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Category descriptions:
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Color Index Name Code:
This is the official code given by the Color Index International for that particular pigment. The first 2 letters describe the general pigment color and the number is the individual pigment identifier. N/A (not applicable) means that pigment has not been given a color index name or number.

PY = Pigment Yellow; PO = Pigment Orange; PR = Pigment Red; PV = Pigment Violet; PB = Pigment Blue; PG = Pigment Green; PBr = Pigment Brown; PBk = Pigment Black; PW = Pigment White; PM = Pigment Metal

CI (Color Index) Pigment Name:
This is the official name given in the Color Index (third edition, 1997), or the name the first manufacturer or original patent holder has given that pigment, in a few instances where neither of the previous are available, I have used the actual chemical name. Where a pigment has no color index name, I have used the traditional historic name or the mineral/chemical names.

Common, Historic and Marketing Names:
These are the various names that have been used for that pigment whether or not it is the correct usage. This is NOT an endorsement of any name but merely a collection of names that are in common usage or have been used. They have been culled (in order of importance) from paint manufacturer and supplier literature, The Color Index, Third edition (1997), Historical Books on pigments and art (see Free e-Books), and Artist manuals and handbooks (see the bottom of the Pigment Database's main page for a complete list of reference works). Marketing names given by paint manufacturers are often misleading, deceptive or descriptive of the color and not the actual pigment. Where there is a common historic name associated with that pigment I have used "GEN" to denote the generic common historically accepted name of that particular pigment. When a manufacturer has used a common historical name for a pigment that is not the accepted traditional historic pigment name, I have indicated it with the "(hue)" designation.

C.I. (Color Index) Pigment # (number):
These are the chemical composition number given that pigment by the Color Index International (see Colour Index Number Categories here)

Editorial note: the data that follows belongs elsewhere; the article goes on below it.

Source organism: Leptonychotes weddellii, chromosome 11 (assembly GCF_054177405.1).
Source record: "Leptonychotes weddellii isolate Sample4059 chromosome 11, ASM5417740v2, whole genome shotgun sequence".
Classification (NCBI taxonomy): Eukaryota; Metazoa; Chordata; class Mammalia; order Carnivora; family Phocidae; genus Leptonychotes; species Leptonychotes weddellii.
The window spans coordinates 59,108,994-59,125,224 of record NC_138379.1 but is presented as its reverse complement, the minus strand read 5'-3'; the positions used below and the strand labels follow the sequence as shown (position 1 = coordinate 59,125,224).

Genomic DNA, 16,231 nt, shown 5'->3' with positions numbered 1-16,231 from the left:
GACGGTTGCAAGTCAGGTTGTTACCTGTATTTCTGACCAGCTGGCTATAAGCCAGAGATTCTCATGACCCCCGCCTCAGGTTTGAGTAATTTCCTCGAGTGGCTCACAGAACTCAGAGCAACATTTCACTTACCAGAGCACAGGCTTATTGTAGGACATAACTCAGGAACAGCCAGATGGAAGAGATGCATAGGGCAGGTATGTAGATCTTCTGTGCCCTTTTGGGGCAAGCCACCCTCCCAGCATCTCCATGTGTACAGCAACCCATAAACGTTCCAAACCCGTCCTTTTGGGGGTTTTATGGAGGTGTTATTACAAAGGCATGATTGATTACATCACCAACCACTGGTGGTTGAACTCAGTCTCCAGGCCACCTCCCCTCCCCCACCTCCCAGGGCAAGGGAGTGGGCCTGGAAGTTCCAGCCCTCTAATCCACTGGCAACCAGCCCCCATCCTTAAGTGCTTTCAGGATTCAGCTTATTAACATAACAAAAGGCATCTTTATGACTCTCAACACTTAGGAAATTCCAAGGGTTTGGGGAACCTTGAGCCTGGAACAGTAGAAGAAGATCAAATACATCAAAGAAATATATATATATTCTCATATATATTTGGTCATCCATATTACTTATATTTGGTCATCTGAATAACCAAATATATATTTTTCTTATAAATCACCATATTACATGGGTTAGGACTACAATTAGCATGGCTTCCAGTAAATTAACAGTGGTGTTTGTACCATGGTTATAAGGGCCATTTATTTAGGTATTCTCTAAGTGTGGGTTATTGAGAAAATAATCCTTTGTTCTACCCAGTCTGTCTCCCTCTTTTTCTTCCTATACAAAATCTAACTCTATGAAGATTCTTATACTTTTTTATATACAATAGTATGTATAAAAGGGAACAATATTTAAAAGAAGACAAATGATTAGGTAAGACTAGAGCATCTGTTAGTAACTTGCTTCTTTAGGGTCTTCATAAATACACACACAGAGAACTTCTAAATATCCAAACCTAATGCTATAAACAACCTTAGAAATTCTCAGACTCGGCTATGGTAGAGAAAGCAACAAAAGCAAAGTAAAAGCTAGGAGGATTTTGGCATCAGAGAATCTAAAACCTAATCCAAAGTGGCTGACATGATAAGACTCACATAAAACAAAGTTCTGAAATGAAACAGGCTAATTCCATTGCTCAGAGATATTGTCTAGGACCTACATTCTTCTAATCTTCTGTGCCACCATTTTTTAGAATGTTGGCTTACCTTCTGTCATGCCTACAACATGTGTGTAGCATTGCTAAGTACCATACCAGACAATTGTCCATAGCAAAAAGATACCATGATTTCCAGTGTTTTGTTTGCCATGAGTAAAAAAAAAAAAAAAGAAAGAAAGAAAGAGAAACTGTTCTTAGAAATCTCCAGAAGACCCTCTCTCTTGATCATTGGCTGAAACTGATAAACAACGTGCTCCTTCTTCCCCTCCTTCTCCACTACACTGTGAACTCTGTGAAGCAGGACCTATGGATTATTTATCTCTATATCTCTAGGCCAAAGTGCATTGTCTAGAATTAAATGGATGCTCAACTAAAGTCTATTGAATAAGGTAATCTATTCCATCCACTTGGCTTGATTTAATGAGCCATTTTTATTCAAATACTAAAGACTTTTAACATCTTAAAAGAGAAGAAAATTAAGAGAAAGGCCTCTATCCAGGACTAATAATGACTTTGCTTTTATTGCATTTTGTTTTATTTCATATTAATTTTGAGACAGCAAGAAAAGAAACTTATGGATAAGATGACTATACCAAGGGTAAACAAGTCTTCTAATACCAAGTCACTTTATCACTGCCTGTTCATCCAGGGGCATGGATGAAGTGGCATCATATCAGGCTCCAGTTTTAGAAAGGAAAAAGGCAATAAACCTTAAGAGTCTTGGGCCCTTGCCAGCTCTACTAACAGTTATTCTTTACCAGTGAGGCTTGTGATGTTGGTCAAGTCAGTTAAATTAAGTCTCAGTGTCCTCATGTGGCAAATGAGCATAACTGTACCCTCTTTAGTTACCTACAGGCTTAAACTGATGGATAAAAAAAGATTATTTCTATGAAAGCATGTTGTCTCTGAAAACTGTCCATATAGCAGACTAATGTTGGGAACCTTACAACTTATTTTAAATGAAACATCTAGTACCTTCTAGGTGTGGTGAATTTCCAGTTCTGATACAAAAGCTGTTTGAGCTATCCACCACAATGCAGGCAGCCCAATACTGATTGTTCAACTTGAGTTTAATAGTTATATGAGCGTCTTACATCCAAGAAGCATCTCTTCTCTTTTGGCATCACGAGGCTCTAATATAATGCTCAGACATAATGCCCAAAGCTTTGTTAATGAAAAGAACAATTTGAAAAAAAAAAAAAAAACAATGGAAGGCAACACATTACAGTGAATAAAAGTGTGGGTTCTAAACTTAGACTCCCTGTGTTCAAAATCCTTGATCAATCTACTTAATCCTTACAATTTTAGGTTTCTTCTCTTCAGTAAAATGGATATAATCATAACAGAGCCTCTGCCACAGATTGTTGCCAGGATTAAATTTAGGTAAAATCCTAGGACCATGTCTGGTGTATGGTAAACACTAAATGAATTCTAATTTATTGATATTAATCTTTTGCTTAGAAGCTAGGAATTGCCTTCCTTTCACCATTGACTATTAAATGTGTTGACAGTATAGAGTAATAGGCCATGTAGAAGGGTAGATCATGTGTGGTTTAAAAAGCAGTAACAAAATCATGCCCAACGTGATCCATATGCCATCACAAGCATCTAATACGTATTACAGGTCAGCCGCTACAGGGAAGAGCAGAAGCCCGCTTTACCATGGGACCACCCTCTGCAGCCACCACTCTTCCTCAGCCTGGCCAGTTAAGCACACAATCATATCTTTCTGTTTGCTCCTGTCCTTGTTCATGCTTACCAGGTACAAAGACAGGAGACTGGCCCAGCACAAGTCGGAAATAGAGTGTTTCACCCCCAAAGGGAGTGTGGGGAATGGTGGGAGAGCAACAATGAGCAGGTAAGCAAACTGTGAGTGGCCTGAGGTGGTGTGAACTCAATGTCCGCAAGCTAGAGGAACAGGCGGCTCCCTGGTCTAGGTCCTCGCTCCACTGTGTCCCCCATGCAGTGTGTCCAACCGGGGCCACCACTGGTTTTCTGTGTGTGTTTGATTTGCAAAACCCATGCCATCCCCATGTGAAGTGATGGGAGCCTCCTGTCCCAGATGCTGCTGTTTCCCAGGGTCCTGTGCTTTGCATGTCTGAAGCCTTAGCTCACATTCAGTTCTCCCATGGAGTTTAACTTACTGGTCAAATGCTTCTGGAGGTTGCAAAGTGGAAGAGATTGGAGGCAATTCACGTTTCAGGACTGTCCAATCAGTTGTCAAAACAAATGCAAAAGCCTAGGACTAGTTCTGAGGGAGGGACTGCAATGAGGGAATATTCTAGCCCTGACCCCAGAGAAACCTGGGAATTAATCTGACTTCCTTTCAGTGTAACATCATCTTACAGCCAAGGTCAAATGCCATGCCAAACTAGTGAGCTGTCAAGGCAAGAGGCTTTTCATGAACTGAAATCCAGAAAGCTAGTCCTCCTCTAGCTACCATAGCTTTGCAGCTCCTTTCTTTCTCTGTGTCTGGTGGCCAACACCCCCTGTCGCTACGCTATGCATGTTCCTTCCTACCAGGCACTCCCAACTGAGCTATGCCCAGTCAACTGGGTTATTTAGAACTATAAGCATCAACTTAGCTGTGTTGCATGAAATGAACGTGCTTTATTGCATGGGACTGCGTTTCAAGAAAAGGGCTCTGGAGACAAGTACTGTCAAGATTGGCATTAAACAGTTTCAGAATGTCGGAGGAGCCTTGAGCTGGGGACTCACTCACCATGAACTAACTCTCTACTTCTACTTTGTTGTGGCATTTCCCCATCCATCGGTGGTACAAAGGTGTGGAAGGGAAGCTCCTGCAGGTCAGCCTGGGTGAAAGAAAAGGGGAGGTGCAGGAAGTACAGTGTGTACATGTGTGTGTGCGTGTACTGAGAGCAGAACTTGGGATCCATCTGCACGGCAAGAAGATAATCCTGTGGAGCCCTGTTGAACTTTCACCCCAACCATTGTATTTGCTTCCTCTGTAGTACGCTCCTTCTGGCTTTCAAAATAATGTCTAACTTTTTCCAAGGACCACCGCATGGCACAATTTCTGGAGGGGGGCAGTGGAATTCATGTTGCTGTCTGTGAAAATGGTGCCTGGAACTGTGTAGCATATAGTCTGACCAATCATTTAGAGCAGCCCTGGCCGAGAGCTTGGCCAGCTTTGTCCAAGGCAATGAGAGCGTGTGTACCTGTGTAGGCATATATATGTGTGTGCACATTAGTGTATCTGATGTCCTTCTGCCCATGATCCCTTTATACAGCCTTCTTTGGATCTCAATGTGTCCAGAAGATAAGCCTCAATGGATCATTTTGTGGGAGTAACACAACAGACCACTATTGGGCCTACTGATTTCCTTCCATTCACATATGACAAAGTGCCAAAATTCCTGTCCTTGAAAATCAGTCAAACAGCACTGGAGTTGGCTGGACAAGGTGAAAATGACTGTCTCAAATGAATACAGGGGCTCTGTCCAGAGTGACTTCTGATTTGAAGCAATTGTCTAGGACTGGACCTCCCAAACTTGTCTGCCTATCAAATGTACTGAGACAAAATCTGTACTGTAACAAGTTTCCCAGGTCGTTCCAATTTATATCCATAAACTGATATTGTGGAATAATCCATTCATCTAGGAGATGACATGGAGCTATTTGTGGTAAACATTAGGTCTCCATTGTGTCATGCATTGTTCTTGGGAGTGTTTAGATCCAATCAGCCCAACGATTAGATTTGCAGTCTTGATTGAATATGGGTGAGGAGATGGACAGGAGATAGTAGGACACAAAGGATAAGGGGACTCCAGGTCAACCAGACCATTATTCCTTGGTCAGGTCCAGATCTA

Chemical Composition:
These are the basic chemical names, or mineral names along with chemical composition. Where I can fine them, I have included CAS numbers. Sometimes multiple names are given because chemical names can be stated in different ways or the pigment is a group of chemicals rather than a single one. I have not included detailed chemical descriptions or analyses but only basic information that should help you find further information. I have included references designated with "(Ref)" where further information can be attained.

Color Description:
This is a general attempt to explain the hue in plain english. The perception of color is as individual as the the people viewing it and any such description can not be completely accurate, but merely give a general idea of the what color looks like to the average person.

Opacity- Transparency*: 
The opacity and transparency is only a general reference, where available, i have used the Color index's designation or manufacturers literature to arrive at this figure. Many pigments exist in both transparent and opaque versions, or can be manipulated by the paint or pigment manufactures for a particular purpose. A general designation such as given will not always be the case in any particular formulation.

1 = Opaque,   2 = Semi-Opaque,   3 = Semi-Transparent,   4 = Transparent

Light Fastness Rating**: 
The light fastness rating is only a general reference, where available i have used the ASTM or manufacturers literature to arrive at this figure. The ASTM has not rated all pigments, so this rating in this database will not always be the ASTM rating but a rating culled from other sources, most importantly manufactures literature. The ASTM ratings have a 5 increment scale and the blue-wool scale is 8, in this database lighfastness ratings have been condensed or averaged to a less specific 4 designations. I can can not cover every possible paint, binder, or pigment formulation in this chart as it would take too much time and space. There are so many variables as to make this designation, in this database, of only marginal use.

I = Excellent,   II = Good,   III = Poor,   IV = Fugitive/Very Poor

Oil Absorption: is in ml/100mg
The oil absorption figure has been arrived at from the pigment manufacturer's literature or artist reference sources (see the bottom of the Pigment Database's main page for a complete list of reference works).
When the specific numbers are unavailable:   H = High,   M = Medium,   L = Low

The hazardous properties is a general designation of a possible hazard. It is assumed intelligent people will use at least ordinary care when handling all paints or pigments. The designation has been arrived at from, in most cases, the manufacturer's literature, MSDS sheets at the Oxford University Chemical Laboratory., or the City of Tucson's Environmental Management Division's searchable database of Health & Safety in the Arts.